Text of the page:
As mentioned above, it is lawful to prepare a long-form EAF and then issue a negative declaration for a comprehensive plan if there are no potentially significant adverse environmental impacts as a result of the plan’s adoption. If a municipality goes ahead and prepares a draft, generic EIS and then determines that there are no potentially significant, adverse environmental impacts as a result of the plan’s adoption, the municipality can issue a negative declaration based on the draft GEIS. Despite these options, the comprehensive nature of comprehensive plans and the need to inform and gain input from the public on long-range plans make the comprehensive plan process very compatible with the GEIS. Additionally, the long-form EAF addresses itself more to analyzing projects than planning documents, which is another reason why both the Department of Environmental Conservation and the Department of State recommend the use of the generic EIS for comprehensive plans.
Are all municipal plans subject to SEQRA?
No. Only those plans that may affect the environment and commit the municipality to a definite course of future decisions, such as a municipality’s comprehensive plan. Sometimes municipalities engage in planning-like activities that affect the environment but do not commit the municipality to a definite course of conduct. For example, the establishment of a committee to do planning does not commit the municipality to a definite course of conduct.
4. SEQRA and Zoning, Special Use Permits, Variances and Zoning Board Interpretations
a. Zoning (in general) and Rezonings
SEQRA applies to local government decisions to adopt zoning laws and ordinances or to modify existing zoning laws and ordinances. Certain zoning actions receive special attention under SEQRA. For example, zoning actions that change the allowable uses on twenty-five or more acres of land are classified as Type I actions. Special or conditional use permits also require SEQRA review. Finally, variances are subject to SEQRA, though, as mentioned below, certain types of variances are classified as Type II actions– making them exempt from SEQRA review.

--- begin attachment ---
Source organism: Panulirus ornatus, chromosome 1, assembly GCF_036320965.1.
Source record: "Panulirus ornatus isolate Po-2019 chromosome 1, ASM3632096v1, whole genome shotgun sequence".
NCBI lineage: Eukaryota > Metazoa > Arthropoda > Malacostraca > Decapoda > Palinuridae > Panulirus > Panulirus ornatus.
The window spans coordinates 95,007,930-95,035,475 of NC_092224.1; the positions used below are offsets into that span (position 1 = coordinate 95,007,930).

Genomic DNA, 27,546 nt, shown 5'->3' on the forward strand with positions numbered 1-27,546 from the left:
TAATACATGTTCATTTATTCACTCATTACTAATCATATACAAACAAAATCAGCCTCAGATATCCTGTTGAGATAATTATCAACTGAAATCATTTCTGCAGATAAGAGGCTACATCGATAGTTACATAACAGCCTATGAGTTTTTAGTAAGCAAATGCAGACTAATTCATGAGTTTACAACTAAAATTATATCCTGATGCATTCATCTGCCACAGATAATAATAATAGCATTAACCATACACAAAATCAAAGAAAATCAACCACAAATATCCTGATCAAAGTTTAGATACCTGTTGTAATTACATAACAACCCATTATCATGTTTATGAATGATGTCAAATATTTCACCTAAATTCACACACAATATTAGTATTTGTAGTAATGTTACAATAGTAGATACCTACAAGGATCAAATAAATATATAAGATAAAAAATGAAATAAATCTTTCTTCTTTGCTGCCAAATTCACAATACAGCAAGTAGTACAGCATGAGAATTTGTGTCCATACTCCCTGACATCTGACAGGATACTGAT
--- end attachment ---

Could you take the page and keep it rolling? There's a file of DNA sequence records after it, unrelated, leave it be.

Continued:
The board with primary responsibility for making the zoning decision. Except with regard to subdivision regulations, which can only be administered by a planning board, there is significant variance among municipalities as to which of the various boards ordinarily established by a city, town or village will have primary responsibility for the various zoning decisions. If the zoning decision is legislative (such as a rezoning decision), then the board with primary responsibility, depending on whether the municipality is a city, town or village, will be the city council, the town board or the village board of trustees, respectively. If a municipality has zoning then it must have a zoning board of appeals. The statutory jurisdiction of the zoning board of appeals includes granting use and area variances as well as interpretations of the zoning law or ordinance. Thus, the zoning board of appeals will ordinarily be responsible for the conduct of SEQRA with regard to variances (interpretations are classified as Type II actions). Jurisdiction to issue special or conditional use permits varies among municipalities. Typically, this function is usually given to either the zoning board of appeals or the planning board. Thus, for special or conditional use permits, the board with primary responsibility will usually be the zoning board of appeals or the planning board. Site plan review, which is a power given to municipalities separate and apart from zoning, is normally delegated to planning boards. Typically, planning boards have responsibility for making site plan review decisions. If more than one zoning-related decision is necessary for the same action and if the review is to be coordinated, then the boards must decide on which board is to be lead agency following SEQR’s procedures for establishing lead agency. These procedures are described in 6 NYCRR §617.6 (b).